"Brilliant" potential C-in-C blows Rockefeller's record on the war Update: Lame spin attempt flops

Barack Obama effusively praised the record of Jay Rockefeller after receiving a glowing introduction from the West Virginia Senator yesterday. Rockefeller called Obama “brilliant” and talked about what a great commander-in-chief Obama would make despite having no military experience nor any time on committees than handle military affairs during Obama’s three years in the Senate. Obama then complimented Rockefeller on his vote against the war — which proves that Obama isn’t as brilliant nor as ready as Rockefeller imagined:

Obama criticized Clinton expressly for failing to read the classified National Intelligence Estimate on Iraq’s weapons capabilities, a report available at the time of her October 2002 vote authorizing the Iraq war. “She didn’t give diplomacy a chance. And to this day, she won’t even admit that her vote was a mistake – or even that it was a vote for war,” Obama said.

“When it came time to make the most important foreign policy decision of our generation the decision to invade Iraq Senator Clinton got it wrong,” Obama said.

He said that Sen. Jay Rockefeller, a fellow Democrat from neighboring West Virginia, had read the intelligence estimate as a member of the Senate Intelligence Committee and had voted against the war resolution.

Rockefeller, who is now chairman of that committee, endorsed Obama on Friday and campaigned with him on Saturday.

Rockefeller called Obama “brilliant” and “well grounded” and prepared to take the reins as commander in chief.

Forget being commander-in-chief — Obama couldn’t even be researcher in chief at the Senate web site. If we look at the 2002 vote on the authorization to use military force in Iraq, we see Jay Rockefeller’s name in the “yea” column, not among the nays. He cast the same exact vote as Hillary Clinton, which was to support the invasion of Iraq and the removal of Saddam Hussein.

In fact, Rockefeller didn’t just passively vote “yea” in the Senate. He gave a speech on October 10, 2002, prior to the vote, exhorting his colleagues to support the AUMF and the invasion of Iraq. In that speech, he made it clear that his vote would be in support of war, if it came to that:

Saddam Hussein represents a grave threat to the United States, and I have concluded we must use force to deal with him if all other means fail. That is the core issue, and whether we vote on it now, or in January, or in six months time, that is the issue we all have to confront.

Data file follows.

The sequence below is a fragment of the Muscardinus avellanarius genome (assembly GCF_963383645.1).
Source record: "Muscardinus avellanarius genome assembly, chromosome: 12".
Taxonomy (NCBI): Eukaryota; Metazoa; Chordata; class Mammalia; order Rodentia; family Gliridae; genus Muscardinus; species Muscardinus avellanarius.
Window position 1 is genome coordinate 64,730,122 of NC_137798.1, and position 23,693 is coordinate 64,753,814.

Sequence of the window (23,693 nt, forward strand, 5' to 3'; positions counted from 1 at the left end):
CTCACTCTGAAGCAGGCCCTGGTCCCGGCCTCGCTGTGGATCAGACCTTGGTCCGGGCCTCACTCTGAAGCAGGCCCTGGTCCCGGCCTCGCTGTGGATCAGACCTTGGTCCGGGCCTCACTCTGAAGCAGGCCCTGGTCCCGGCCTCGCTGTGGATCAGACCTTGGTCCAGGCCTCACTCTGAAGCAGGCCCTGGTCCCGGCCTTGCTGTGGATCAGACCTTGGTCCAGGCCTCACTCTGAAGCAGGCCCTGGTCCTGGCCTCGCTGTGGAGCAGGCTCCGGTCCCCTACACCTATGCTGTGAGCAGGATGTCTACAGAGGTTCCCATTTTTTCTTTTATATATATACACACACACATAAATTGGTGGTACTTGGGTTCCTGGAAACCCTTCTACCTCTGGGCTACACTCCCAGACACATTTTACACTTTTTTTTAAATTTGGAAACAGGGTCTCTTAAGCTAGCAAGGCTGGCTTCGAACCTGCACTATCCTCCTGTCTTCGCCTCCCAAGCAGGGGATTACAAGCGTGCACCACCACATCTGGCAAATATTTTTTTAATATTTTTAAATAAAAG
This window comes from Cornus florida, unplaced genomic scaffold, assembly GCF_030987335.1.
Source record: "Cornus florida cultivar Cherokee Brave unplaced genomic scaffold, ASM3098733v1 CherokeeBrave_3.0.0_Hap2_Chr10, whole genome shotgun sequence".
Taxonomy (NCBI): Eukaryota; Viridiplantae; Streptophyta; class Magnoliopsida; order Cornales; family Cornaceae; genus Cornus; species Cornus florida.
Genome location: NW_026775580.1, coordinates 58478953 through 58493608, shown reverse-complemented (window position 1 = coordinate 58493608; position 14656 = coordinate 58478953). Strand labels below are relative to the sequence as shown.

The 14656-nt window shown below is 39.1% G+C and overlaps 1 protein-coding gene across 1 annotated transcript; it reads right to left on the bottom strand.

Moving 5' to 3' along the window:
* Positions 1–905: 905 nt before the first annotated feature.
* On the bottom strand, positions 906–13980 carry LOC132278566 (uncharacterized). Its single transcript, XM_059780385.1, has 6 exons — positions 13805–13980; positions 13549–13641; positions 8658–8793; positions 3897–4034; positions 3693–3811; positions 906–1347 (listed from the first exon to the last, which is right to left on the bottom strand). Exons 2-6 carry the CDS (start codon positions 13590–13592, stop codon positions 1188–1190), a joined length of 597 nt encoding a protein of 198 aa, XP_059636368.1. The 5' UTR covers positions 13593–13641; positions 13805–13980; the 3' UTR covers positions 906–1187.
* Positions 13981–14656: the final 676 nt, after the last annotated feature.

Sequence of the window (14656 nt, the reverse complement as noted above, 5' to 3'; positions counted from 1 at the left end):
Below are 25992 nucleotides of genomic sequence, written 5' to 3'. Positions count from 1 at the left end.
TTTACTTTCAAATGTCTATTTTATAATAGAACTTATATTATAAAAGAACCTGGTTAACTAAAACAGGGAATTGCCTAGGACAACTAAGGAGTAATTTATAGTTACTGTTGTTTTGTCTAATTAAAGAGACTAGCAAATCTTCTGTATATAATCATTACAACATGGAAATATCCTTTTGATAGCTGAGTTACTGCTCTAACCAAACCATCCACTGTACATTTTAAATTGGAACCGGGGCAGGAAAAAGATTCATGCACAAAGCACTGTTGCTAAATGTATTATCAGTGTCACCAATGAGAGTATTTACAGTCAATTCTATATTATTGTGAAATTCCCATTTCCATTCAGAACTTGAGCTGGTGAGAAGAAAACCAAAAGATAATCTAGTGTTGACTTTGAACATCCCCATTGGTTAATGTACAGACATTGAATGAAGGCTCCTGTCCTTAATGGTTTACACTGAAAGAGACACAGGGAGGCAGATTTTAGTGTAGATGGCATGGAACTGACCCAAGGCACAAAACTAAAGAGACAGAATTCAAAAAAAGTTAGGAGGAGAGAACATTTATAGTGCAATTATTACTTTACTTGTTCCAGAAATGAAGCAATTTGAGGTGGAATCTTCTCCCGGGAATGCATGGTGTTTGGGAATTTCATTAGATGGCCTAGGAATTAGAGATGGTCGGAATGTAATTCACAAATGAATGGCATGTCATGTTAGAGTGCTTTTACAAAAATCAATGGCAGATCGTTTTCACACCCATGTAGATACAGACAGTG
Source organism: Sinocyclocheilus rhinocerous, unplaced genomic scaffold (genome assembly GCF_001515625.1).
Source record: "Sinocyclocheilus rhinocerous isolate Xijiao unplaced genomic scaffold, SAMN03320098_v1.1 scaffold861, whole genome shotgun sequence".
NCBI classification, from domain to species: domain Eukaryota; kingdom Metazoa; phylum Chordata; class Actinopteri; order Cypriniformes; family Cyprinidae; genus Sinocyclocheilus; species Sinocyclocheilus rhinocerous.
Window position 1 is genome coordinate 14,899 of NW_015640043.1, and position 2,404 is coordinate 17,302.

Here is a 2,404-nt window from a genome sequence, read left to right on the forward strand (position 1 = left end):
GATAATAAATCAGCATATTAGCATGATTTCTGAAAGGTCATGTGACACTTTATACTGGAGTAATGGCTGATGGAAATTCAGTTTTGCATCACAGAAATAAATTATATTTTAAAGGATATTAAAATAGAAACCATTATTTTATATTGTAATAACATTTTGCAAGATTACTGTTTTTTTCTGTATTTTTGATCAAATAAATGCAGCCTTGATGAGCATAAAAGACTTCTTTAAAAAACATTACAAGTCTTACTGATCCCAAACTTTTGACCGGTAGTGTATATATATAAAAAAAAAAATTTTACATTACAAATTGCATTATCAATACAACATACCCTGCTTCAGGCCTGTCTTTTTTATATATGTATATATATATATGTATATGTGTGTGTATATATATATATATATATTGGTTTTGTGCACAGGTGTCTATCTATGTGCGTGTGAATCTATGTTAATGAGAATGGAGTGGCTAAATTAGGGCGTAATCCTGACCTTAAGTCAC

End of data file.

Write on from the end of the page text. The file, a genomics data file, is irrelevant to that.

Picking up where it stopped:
War, if it comes to that, will cost money I dearly wish we could use for other domestic priorities, to address the very real needs that West Virginia and other states face in this tough economy. But ultimately, defending America’s citizens from danger is a responsibility whose costs we must bear.

How does a “brilliant” candidate make such a huge error? The very point that Obama wants to make is that his judgment is somehow superior to Hillary Clinton’s — and John McCain’s — despite having almost no experience in national office and none at all in any kind of executive leadership position. Yet here he is, trying to use Rockefeller as an example of better judgment, and it turns out that Obama couldn’t be bothered to do a minute’s worth of research first.

Is that the kind of judgment and brilliance that America can trust in a crisis? When the phone rings at 3 am in the White House, do we want the person answering it to make decisions without actually knowing what the facts are first?

Hillary Clinton’s team pointed out the error to local reporters, but don’t expect her to be able to use this. It only underscores her support for Saddam’s removal, which in a rational arena would be a point in her favor. It’s another brick for John McCain to use in the general election, if he chooses to use it as yet another example of the callowness of his likely opponent.

UPDATE: Obama’s team tried to explain that Obama meant Bob Graham, not Jay Rockefeller. However, Ben Smith has the full quote:

Now I have to say, when it came to making the most important foreign policy decision of our generation – the decision to invade Iraq – Senator Clinton got it wrong. She didn’t read the National Intelligence Estimate. Jay Rockefeller read it, but she didn’t read it. I don’t know what all that experience got her because I have enough experience to know that if you have a National Intelligence Estimate and the chairman of the Senate Intelligence Committee says, “You should read this, this is why I’m voting against the war,” you should read it. I don’t know how much experience you need for that.

Bob Graham, it should be noted, was the chair of the Intelligence Committee at the time.  However, it seems rather obvious that Obama meant to contrast Clinton’s and Rockefeller’s judgment, when in fact Rockefeller not only voted to authorize the war but said essentially, “You should read the NIE, and it’s why I’m voting for the war.”